Lately we’ve done a few migrations for clients who have their email currently hosted by a Microsoft Exchange hosting provider and want to move to Microsoft Exchange Online. These migrations have presented a few unique challenges, so we thought we’d share our experiences.

How to gain access to the mailboxes

One of the biggest challenges you face right from the start is determing how to gain access to the mailboxes. Ideally you’d have an account which has access to all your organization’s mailboxes on the source server. Some hosting providers can set that up, others can’t or won’t.

If you are unable to get an account which has access to all the mailboxes you need to migrate, you will need to know all the individual user’s passwords to gain access to their mailbox. This can typically be accomplished in one of two ways. You can either ask the users for their password or you can reset the user’s passwords, so you know what the password is set to.

If you have a very small number of users, you might be able to round up all the passwords, but in most cases, you’ll probably need to develop a migration plan which resets the users when they are migrated. In some cases, this could have the added benefit of denying the user access to the source mailbox after they have been migrated.


The next challenge you face is coexistence. Again, a lot of things depend on what is possible with your current hoster, in this case it’s whether or not they’ll let you setup forwarders on the mailboxes. If they do let you setup forwarders, you’ll typically need to create contact objects which have a target address of [email protected]

Right before you get ready to migrate a user, you will go in and manually set the forwarder on their account and then begin the migration. This ensures all new mail sent to their mailbox will be delivered to their Microsoft Online Mailbox. If they don’t let you setup forwarders, it gets a little trickier. Basically that all but forces you to do a one time cutover. If you don’t do a one time cutover, mail sent from an unmigrated user to a migrated user will be delivered to the migrated user’s mailbox on the source server since forwarding is not in place.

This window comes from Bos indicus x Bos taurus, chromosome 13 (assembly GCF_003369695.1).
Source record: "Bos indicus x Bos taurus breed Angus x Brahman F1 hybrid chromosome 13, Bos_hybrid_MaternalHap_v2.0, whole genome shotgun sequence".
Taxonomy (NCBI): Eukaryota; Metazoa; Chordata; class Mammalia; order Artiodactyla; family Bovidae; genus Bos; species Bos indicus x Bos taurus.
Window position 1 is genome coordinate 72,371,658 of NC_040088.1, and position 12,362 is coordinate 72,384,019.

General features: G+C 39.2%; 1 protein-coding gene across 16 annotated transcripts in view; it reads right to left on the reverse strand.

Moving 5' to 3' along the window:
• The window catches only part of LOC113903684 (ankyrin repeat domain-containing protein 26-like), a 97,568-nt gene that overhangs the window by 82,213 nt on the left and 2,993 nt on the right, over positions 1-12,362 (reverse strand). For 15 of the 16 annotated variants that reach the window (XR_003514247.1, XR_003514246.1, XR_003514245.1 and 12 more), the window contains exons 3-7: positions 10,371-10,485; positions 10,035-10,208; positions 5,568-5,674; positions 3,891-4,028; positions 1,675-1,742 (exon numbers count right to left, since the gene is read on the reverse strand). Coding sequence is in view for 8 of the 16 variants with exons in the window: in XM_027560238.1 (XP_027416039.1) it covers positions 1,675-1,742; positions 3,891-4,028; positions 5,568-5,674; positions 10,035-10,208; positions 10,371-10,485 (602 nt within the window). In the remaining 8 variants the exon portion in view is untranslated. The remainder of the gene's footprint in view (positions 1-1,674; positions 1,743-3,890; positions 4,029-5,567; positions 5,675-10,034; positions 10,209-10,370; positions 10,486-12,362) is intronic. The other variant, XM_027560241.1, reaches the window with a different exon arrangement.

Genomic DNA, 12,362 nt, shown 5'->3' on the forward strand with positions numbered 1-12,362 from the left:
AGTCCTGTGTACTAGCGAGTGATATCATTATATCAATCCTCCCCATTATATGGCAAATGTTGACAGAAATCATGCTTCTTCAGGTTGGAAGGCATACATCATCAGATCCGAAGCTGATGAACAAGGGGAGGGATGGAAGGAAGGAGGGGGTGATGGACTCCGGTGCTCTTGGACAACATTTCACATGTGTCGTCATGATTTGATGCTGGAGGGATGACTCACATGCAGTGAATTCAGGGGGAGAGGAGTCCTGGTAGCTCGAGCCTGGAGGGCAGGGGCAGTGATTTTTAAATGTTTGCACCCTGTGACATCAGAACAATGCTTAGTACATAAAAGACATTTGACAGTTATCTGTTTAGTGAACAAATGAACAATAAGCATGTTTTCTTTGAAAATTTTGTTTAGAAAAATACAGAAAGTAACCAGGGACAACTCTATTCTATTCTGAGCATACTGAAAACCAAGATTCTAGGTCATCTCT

Data Migration

If you are going to do a one time cutover it’s very important that you test the throughput of the migration tools prior to the migration. You might discover that’s it’s simply not possible to migrate all data over the course of a weekend and you instead need to migrate a subset of data, such as calendar and contacts. Once those items are complete you can begin moving the mail data in stages.

Maybe the first run would be all mail newer than 7 days. The second run new mail newer than 30 days. The final run everything old than 30 days. Other options include having users archive more of their mailbox to PST. If your bandwidth seems to be the bottleneck(mail has to be copied from the hosting provider to the migration workstation and then to Microsoft Exchange Online) contact MessageOps about using our datacenter access to host your migration workstations so the traffic goes from the current hosting provider to the datacenter and then to Microsoft Online… the traffic doesn’t have to go over your local network.

Another consideration if doing a one time cutover is the OST rebuild. If you migrate all the users over a weekend and they are in cached mode, on Monday morning they are all going to have to download all their mail to rebuild their Outlook OST file. This can often times bring an organization’s internet connection to a halt.

These are just a few things to consider when moving from your current hosted Exchange environment to Microsoft Exchange Online. If you have any questions or would like free assistance with your migration, please contact us.

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